5 Ways Playing Games Can Improve Neural and Physical Health
According to a recent study conducted by the University of Oxford, playing games has a positive correlation with your overall well-being and happiness. Who would have thought?
Now, this may come as a surprise to you, considering the fact that most people have long assumed that gaming is harmful to your health and may cause a variety of issues, such as motivation loss, relationship strain, and even mental health disorders. However, there is a growing body of evidence that contradicts this notion, suggesting that games may in fact provide various benefits that help to promote healthy function in both our brains and bodies.
Problem-solving skills are some of the most valuable and important skills that one can possess, especially when it comes to securing employment. Competencies such as logic, creativity, resilience, imagination, lateral thinking, and determination are all highly sought after across many facets in life. As it turns out, games are a great way to develop these skills.
Interestingly, a long-term study published in 2013 found that students who played strategy-based games, managed to significantly improve their problem-solving skills in the next school year. As a result, they’re more likely to obtain better grades.
It’s believed that these types of games encourage players to think on their feet and strategize their way to victory. Most of the time, players are doing this under a high-pressure, time-based scenario, which of course, lends itself to many real-world applications. An affordable and great way to improve problem-solving skills is by playing free, online versions of Solitaire and other card games.
A recent report published in the journal JMIR Serious Games found that video games can positively affect mental health conditions such as depression and anxiety. The research suggested that gaming can help suppress negative emotions while offering an enjoyable recreational activity that can help to ease feelings of tension and stress. On top of this, playing games can also help release neurotransmitters such as serotonin and dopamine, which are known to combat symptoms of depression.
While more research is needed before any concrete conclusions can be drawn about gaming and its ties to mental health, it certainly shows plenty of promise, especially as a tool for individuals who cannot typically obtain mental health therapy due to cost or location.
Researchers have discovered that establishing a practice of playing games regularly can enhance a person’s grey matter volume and promote new network connections in specific areas of the brain. For those unfamiliar with their neuroanatomy, gray matter is the part of the brain designed to process information where it enables individuals to control movement, memory, and emotions. As a result, gray matter plays a significant role in all aspects of human life, and the fact that it’s been proven that gaming can boost gray matter levels is rather astonishing.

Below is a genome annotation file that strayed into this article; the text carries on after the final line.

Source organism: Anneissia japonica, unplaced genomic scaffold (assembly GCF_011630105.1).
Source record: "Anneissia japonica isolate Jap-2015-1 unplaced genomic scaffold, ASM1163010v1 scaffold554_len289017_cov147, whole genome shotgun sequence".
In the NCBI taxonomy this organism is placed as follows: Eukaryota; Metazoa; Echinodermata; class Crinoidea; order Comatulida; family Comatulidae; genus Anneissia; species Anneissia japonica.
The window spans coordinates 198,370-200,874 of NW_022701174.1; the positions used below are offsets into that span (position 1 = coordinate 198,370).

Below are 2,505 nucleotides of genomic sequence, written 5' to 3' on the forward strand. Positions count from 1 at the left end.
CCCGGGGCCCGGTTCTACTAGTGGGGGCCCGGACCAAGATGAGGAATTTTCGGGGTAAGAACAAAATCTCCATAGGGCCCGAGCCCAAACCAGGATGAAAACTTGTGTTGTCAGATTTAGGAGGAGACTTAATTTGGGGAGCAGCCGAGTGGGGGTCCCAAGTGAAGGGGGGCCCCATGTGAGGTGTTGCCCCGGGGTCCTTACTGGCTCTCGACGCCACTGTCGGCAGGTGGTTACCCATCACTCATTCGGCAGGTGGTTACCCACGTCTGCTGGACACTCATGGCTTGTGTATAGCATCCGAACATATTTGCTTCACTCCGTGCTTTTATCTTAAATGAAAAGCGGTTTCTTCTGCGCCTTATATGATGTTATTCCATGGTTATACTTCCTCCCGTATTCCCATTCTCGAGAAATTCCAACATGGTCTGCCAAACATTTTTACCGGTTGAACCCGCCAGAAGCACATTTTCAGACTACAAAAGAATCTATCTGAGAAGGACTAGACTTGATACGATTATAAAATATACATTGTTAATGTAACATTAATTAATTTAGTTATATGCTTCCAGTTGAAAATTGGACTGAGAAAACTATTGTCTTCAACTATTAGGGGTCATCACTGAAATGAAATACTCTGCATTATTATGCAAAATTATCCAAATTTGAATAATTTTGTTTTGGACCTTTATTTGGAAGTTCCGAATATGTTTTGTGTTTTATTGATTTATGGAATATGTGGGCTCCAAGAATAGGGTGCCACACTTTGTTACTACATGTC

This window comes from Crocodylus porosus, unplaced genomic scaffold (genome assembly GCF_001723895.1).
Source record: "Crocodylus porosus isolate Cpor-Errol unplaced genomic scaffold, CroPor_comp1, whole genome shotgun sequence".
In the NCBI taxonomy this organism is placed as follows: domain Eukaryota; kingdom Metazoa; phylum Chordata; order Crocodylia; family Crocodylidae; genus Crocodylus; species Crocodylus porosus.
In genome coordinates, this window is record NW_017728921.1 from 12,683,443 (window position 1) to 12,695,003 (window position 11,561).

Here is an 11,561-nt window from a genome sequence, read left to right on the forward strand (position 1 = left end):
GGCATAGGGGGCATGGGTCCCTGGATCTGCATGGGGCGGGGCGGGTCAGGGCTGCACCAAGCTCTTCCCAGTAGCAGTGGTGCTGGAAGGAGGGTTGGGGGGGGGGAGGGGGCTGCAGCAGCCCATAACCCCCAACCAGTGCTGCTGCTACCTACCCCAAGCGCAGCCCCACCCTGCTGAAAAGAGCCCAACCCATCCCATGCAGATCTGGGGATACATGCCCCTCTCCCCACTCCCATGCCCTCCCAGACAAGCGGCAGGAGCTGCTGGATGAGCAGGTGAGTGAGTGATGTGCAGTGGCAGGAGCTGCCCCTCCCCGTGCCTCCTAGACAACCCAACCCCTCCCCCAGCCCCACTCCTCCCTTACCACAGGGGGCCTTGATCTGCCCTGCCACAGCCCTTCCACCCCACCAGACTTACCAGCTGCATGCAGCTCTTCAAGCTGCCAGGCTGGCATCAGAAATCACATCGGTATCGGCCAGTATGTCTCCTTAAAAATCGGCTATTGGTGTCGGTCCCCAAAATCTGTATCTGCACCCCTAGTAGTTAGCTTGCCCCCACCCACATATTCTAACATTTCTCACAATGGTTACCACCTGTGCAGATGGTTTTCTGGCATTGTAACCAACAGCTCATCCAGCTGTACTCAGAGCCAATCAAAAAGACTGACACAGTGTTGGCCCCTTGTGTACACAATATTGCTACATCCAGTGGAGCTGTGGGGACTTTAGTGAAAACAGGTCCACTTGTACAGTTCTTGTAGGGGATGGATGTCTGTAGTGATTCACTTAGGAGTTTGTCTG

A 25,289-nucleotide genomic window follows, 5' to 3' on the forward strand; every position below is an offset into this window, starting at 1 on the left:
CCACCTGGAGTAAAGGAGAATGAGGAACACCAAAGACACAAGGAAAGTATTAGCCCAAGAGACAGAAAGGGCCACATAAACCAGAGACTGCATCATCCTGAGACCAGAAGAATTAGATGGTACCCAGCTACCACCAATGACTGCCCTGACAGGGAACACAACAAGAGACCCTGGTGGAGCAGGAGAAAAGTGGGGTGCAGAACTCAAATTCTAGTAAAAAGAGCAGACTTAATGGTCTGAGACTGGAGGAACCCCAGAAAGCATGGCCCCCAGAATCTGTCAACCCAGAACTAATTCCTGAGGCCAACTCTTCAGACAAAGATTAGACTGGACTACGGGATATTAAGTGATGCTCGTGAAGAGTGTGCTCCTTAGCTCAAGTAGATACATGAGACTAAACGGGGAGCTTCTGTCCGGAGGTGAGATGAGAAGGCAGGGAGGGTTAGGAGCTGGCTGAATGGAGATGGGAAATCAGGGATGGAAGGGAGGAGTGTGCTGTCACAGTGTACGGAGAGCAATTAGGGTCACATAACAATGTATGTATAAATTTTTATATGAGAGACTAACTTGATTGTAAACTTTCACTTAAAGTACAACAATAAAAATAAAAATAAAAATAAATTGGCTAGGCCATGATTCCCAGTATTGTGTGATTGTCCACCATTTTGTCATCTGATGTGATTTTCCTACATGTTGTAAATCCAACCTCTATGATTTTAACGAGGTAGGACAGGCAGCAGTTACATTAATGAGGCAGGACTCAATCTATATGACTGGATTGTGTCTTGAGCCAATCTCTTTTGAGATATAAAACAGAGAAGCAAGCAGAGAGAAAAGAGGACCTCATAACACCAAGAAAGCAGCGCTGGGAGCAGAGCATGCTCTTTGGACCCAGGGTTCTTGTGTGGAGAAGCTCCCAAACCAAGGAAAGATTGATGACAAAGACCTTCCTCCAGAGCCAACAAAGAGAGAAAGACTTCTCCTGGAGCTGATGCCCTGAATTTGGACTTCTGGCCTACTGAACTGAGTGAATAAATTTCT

Gray matter is developed through consistent stimulation and learning, and when you think about it, gaming is nothing more than a mental workout disguised as fun. Whether you are exploring new worlds, figuring out the next best move in a strategy game, or putting yourself into a combat situation in an FPS (first-person shooter), your brain is continually being forced to adapt and learn new ways to improve, which as it turns out, is incredibly beneficial to your brain function.
Long gone are the days where gamers were seen as social recluses who dared not venture out of their bedroom. Gaming has now broken through to the mainstream, becoming the most popular and highest-grossing form of entertainment on the planet. As a result, there are countless new communities that people can take part in and interact with like-minded people. Streaming platforms such as YouTube and Twitch have opened the door to a whole new aspect of gaming via video streaming, vastly increasing the capacity for human interaction while playing games.
To back this point up, a study involving children found that those who played more games were more likely to have better social skills, perform to a higher level academically, and to have built better relationships with other students.
As it turns out, many games played with controllers can be beneficial to your manual dexterity and hand-eye coordination. In a 2008 study, researchers discovered that surgeons who played video games were faster at completing complex surgeries and made 37% fewer errors than those who didn’t. In addition to this, specialist games have been developed that are designed to be used as a form of physical therapy to assist stroke sufferers regain control of their hands and wrists, which is an excellent illustration of the medicinal advantages of gaming.
Last but not least, games have been reported to help individuals curb their cravings and overcome addictions. A 2015 study observed that those who spent just three minutes playing the game Tetris found a reduction from cravings between 70% to 56%. Moreover, the same study discovered that short daily exposure to games could also help those suffering from severe addictions to alcohol and tobacco, which could have a profound impact on how we look to treat these conditions in the future.
More people are coming to recognize the significant advantages that playing games can have on both your brain and your body as we continue to fight the old-fashioned stereotype that games are harmful to your health. With each passing year, it becomes evident that gaming may assist in relieving stress, anxiety, and depression and provide a range of other advantages such as improved problem-solving abilities, increased physical dexterity, and even the capacity to help combat addiction.